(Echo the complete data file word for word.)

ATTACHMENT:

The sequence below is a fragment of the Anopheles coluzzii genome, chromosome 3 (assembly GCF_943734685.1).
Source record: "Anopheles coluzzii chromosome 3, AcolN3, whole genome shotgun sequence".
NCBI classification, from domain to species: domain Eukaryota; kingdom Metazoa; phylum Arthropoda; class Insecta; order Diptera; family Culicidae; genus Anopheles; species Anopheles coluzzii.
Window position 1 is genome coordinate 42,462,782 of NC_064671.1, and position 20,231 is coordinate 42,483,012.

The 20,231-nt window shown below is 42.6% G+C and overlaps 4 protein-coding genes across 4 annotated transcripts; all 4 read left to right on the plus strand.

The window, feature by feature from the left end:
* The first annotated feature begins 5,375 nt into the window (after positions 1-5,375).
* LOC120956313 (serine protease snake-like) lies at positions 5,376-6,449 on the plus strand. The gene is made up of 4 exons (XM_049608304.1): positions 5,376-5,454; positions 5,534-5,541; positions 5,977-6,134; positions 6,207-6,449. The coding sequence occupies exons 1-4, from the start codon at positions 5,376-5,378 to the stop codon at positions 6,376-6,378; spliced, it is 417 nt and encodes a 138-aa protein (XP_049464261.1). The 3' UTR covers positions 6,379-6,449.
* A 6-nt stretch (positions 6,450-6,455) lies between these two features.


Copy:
The sequence below is a fragment of the Anopheles coluzzii genome, chromosome 3 (assembly GCF_943734685.1).
Source record: "Anopheles coluzzii chromosome 3, AcolN3, whole genome shotgun sequence".
NCBI classification, from domain to species: domain Eukaryota; kingdom Metazoa; phylum Arthropoda; class Insecta; order Diptera; family Culicidae; genus Anopheles; species Anopheles coluzzii.
Window position 1 is genome coordinate 42,462,782 of NC_064671.1, and position 20,231 is coordinate 42,483,012.

The 20,231-nt window shown below is 42.6% G+C and overlaps 4 protein-coding genes across 4 annotated transcripts; all 4 read left to right on the plus strand.

The window, feature by feature from the left end:
* The first annotated feature begins 5,375 nt into the window (after positions 1-5,375).
* LOC120956313 (serine protease snake-like) lies at positions 5,376-6,449 on the plus strand. The gene is made up of 4 exons (XM_049608304.1): positions 5,376-5,454; positions 5,534-5,541; positions 5,977-6,134; positions 6,207-6,449. The coding sequence occupies exons 1-4, from the start codon at positions 5,376-5,378 to the stop codon at positions 6,376-6,378; spliced, it is 417 nt and encodes a 138-aa protein (XP_049464261.1). The 3' UTR covers positions 6,379-6,449.
* A 6-nt stretch (positions 6,450-6,455) lies between these two features.